No country had ever made me suffer, cry or break down as Indonesia and there’s no place on earth I would keep visiting or dream of visiting than this incredible archipelago nation. While my official 1st solo travel destination had been Iran, it is Indonesia which had actually healed me and made me start believing in life again.
As cheesy and story bookish as it may sound, my career as a solo traveler happened on similar lines to those of Elizabeth in “Eat, Pray, Love” and it was in Indonesia that I finally made peace with life. Sudden tragic bereavement, heart breaking loss and whirlwind shattering of secured marital life, made me feel like a train wreck and cruel suffocating social norms imposed on bereaved Indian ladies, did not help matters much. To survive, I had initially escaped to Iran, where its gentle, loving people had helped me limp back to life with unsure steps and after that there was no looking back. My career as a researcher started soon, with some recognition in tow and immediately upon returning from Iran, Indonesia beckoned.
Indonesia, until then had never featured on my (our, as I was not bereaved then) travel itinerary and to a very unaware me, did not exist beyond a much touristy Bali. I had no idea of what to expect when I boarded the flight for the most intriguing Indonesian archipelago and I remember spending many confused waking hours on the long journey to Denpasar. I was about to plunge into absolute anonymity and it was also the 1st time that I was leaving my little girl behind for such a long period. Frequent bouts of tear shed and nervously beating heart accompanied me constantly and more than once, I had questioned my sanity. Grief supposedly makes some people insane and I had often seriously wondered if it had affected me too in similar fashion.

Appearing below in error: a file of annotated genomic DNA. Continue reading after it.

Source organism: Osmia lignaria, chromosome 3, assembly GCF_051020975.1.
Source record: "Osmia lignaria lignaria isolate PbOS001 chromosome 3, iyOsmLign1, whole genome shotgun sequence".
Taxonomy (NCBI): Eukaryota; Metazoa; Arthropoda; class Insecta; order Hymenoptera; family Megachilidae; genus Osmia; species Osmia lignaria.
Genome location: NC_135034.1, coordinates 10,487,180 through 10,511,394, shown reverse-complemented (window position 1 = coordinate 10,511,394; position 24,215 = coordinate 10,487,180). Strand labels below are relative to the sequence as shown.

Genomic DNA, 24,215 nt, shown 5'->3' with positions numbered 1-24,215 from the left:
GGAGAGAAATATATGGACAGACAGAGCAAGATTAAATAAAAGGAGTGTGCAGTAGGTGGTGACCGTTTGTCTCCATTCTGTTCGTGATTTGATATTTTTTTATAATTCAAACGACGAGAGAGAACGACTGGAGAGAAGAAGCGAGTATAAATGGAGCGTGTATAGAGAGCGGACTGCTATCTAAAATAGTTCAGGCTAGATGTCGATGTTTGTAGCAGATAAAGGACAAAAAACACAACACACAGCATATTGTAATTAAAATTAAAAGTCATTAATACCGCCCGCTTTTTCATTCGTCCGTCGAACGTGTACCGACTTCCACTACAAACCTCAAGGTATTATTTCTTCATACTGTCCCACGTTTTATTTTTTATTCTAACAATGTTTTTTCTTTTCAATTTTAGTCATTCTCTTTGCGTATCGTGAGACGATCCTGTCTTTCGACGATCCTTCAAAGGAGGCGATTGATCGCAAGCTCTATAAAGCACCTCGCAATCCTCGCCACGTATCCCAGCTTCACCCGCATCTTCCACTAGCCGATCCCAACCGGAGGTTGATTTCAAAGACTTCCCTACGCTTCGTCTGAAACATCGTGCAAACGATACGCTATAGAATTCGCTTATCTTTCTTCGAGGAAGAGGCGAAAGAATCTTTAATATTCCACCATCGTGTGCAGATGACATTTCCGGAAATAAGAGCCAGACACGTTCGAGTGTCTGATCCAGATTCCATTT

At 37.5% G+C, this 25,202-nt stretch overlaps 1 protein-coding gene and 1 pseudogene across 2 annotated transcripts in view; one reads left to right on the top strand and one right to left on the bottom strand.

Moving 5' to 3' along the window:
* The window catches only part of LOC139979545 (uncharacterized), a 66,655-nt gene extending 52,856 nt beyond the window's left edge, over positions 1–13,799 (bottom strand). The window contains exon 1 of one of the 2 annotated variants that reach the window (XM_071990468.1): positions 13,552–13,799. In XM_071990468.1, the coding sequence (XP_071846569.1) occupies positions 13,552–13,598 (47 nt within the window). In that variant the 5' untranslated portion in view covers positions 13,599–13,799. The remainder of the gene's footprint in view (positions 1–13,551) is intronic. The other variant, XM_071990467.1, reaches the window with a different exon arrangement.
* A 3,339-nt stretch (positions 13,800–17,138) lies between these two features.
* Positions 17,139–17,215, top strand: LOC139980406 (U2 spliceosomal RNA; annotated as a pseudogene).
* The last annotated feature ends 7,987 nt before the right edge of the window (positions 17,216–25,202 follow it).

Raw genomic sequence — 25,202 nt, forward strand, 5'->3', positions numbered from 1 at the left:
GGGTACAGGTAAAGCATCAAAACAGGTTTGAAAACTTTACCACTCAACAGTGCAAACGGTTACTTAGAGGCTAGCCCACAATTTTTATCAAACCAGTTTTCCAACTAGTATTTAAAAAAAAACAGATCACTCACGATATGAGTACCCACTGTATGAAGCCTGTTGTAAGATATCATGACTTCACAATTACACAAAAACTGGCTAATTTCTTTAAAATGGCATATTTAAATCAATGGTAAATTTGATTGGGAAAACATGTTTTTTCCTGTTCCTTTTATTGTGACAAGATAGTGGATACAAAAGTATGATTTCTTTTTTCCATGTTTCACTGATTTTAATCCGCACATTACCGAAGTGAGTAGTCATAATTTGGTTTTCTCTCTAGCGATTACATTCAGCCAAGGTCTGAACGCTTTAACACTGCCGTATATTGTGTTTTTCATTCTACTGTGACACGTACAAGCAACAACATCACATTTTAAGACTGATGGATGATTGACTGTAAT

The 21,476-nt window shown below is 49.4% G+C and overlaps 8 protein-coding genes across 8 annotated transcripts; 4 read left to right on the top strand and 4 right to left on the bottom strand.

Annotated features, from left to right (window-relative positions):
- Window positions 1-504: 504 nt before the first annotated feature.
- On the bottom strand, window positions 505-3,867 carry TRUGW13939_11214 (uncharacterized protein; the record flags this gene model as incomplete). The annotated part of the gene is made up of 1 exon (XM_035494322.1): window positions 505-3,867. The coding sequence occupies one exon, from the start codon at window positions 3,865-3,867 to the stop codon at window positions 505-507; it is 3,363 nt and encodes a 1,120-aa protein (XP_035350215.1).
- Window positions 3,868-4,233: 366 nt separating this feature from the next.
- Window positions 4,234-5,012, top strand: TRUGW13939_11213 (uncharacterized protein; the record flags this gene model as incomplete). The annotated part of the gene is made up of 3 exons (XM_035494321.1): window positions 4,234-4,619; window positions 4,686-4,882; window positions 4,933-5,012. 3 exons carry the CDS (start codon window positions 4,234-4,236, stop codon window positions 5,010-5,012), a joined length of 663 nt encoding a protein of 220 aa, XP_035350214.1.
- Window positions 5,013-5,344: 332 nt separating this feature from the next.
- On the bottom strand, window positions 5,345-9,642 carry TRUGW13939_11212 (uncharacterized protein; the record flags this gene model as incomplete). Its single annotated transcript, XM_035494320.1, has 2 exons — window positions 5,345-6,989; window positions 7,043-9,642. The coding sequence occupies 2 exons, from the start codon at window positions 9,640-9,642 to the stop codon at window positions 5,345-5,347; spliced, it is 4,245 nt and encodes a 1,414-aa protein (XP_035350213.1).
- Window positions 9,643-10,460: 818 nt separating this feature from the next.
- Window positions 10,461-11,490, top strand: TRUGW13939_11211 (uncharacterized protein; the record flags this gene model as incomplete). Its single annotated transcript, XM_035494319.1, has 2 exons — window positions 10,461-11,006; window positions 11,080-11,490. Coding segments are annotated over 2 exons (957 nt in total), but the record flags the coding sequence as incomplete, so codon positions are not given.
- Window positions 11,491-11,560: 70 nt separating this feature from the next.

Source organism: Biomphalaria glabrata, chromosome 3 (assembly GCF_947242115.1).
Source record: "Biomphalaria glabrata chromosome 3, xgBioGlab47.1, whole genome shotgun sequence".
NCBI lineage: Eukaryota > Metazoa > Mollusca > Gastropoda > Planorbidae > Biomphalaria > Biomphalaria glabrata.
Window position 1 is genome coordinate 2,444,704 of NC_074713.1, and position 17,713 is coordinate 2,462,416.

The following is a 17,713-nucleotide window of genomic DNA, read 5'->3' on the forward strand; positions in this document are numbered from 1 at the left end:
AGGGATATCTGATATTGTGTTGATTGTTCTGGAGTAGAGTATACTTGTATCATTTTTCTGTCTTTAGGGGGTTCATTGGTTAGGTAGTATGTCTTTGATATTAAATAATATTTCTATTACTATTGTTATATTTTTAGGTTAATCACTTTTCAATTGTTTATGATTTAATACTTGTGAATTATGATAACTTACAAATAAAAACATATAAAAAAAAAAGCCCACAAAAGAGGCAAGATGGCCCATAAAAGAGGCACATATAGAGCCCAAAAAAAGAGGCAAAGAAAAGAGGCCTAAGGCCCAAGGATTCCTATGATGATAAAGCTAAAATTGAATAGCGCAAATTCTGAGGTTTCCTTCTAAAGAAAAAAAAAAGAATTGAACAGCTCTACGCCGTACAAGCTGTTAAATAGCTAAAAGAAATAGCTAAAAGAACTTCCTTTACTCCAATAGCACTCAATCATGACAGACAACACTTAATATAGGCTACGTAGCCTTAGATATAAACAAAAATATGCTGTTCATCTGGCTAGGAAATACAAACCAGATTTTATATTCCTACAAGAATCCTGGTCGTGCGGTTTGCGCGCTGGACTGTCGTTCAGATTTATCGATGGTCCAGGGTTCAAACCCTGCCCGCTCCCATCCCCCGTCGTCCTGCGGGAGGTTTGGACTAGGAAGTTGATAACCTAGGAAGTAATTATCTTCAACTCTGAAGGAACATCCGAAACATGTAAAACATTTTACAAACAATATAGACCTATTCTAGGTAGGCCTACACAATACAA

Although the arrival was refreshingly easy, even after a few initial Indonesian days, I was still relatively unprepared. Out of sheer lack of hard core solo travel experience, I had only a list of things/places I needed to work upon there for guidance and my shell shocked heart was still bleeding. I was going through the toughest phase of my life and because of an extremely impulsive decision, had naively embarked upon something which was equally challenging. The result was a life changing experience and one which will remain closest to my heart till my last breath. Indonesia had possessed me immediately upon arrival like a very tenacious spirit and it’s uniqueness used to intrigue me non stop. Its familiarity had comforted me in a motherly way and I soon got lost in the huge spread out country. As I dived deeper and deeper into Indonesia, my days got shortened and I had no spare time for tearful moments. Even the most mundane of activities in some areas where I was stationed, posed as a challenge and by bed time, I used to be too exhausted to think. Its bewildering beauty captivated my waking hours and I fell in love with the gay abandon with which nature presided there.
The delicious, flavourful food used to make me ravenously hungry and in spite of the hard work, my face soon regained its soft contours. Transportation was a hassle for most parts and sometimes, even flying required serious research and hunting for flight schedules. Ferrying across its vast marine stretches on not very reliable steamers are some of my most poignant Indonesian memories and those had been some of the most content moments of my life. Indonesia’s wilderness baffled me and in contrast to its dark unexplored depths, India’s far flung stretches had seemed like gleaming metropolis. Strangely, India for most of the times, had never seemed culturally very far and even though hundreds of miles separated me from my country, on the map India was its immediate neighbour in the northwest. Indonesia’s insane global positioning was the 1st shock that I had received about it (and I hail from a subcontinent called India) and soon its expansive 5200 kilometers stretch across the Equator (between Indian and Pacific Oceans) opened my eyes to one of the most adventurous places on earth.